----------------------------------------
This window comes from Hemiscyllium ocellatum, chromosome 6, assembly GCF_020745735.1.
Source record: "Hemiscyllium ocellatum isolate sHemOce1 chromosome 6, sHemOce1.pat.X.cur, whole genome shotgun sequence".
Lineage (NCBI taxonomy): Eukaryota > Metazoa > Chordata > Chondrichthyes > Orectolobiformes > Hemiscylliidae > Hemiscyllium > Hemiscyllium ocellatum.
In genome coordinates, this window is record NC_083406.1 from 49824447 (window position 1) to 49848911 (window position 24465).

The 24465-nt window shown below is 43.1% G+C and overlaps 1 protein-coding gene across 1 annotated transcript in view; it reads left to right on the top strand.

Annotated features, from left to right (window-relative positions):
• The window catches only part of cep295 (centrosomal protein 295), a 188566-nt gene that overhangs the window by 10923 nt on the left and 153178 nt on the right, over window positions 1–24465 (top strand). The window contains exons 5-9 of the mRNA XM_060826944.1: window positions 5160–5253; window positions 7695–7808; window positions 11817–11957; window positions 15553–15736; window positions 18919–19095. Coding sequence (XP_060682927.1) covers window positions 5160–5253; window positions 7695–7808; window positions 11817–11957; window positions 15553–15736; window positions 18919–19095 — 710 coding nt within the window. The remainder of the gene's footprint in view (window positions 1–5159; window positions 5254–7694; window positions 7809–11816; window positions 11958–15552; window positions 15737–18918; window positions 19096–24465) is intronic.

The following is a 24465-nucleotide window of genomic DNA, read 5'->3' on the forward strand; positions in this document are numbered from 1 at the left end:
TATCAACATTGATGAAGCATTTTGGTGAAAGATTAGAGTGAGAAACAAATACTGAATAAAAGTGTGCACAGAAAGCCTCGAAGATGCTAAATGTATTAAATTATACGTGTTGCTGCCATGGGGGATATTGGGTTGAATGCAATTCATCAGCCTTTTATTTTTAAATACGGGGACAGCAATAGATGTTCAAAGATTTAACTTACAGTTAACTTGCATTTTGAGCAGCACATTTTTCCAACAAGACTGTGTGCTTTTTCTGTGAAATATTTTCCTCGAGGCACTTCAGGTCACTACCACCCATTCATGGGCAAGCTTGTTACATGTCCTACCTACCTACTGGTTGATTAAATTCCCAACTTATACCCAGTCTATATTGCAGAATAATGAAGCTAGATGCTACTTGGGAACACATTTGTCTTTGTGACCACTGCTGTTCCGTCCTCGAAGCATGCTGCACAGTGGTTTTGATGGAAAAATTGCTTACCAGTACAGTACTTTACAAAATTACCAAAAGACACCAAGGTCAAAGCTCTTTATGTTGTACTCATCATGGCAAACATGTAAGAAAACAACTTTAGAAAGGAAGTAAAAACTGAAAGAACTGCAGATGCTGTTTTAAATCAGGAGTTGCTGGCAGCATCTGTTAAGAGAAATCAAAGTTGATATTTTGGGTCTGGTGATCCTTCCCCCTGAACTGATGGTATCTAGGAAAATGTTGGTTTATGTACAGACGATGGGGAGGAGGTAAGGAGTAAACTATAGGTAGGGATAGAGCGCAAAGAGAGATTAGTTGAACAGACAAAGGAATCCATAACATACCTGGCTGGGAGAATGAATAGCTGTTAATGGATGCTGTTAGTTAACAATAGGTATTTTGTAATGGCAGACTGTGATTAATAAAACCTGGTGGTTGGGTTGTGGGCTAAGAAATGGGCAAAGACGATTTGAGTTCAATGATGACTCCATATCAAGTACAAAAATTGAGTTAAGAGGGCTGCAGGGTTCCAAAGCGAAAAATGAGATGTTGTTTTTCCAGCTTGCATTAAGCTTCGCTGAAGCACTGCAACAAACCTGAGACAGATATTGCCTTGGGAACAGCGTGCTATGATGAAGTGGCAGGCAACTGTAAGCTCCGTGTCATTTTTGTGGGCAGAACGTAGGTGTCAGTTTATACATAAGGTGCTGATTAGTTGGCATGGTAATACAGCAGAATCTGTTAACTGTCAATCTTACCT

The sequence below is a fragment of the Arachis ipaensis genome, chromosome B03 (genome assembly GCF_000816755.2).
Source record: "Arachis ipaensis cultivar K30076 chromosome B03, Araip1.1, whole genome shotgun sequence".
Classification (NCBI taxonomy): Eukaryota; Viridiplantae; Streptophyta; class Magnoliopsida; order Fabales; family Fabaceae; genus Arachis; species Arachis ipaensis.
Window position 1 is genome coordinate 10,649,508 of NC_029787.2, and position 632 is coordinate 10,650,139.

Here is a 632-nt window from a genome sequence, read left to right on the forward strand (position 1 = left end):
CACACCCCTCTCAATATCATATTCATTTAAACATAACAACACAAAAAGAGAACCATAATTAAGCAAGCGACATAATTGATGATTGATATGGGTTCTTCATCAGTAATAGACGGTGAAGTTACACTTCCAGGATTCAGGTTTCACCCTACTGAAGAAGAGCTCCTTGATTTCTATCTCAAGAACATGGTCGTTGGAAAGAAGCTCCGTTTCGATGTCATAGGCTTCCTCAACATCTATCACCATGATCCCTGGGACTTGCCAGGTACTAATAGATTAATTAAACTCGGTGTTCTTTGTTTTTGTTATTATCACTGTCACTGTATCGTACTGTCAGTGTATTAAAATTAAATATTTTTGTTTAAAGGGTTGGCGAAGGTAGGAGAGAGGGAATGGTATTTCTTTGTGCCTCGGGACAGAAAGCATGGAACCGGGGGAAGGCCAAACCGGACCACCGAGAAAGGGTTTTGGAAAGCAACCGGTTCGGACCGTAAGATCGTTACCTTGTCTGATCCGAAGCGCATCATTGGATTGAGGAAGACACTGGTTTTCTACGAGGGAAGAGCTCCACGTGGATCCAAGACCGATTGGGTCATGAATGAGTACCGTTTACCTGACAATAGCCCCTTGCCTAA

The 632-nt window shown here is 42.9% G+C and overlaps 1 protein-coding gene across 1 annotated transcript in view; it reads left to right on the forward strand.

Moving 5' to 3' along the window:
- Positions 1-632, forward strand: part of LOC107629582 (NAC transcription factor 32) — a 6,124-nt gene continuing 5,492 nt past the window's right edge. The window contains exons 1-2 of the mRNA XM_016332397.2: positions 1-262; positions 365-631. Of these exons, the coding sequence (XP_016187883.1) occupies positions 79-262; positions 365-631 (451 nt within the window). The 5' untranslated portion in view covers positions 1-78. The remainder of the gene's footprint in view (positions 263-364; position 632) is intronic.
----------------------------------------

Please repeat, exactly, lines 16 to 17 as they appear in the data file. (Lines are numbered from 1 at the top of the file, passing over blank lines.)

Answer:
The 632-nt window shown here is 42.9% G+C and overlaps 1 protein-coding gene across 1 annotated transcript in view; it reads left to right on the forward strand.

Moving 5' to 3' along the window: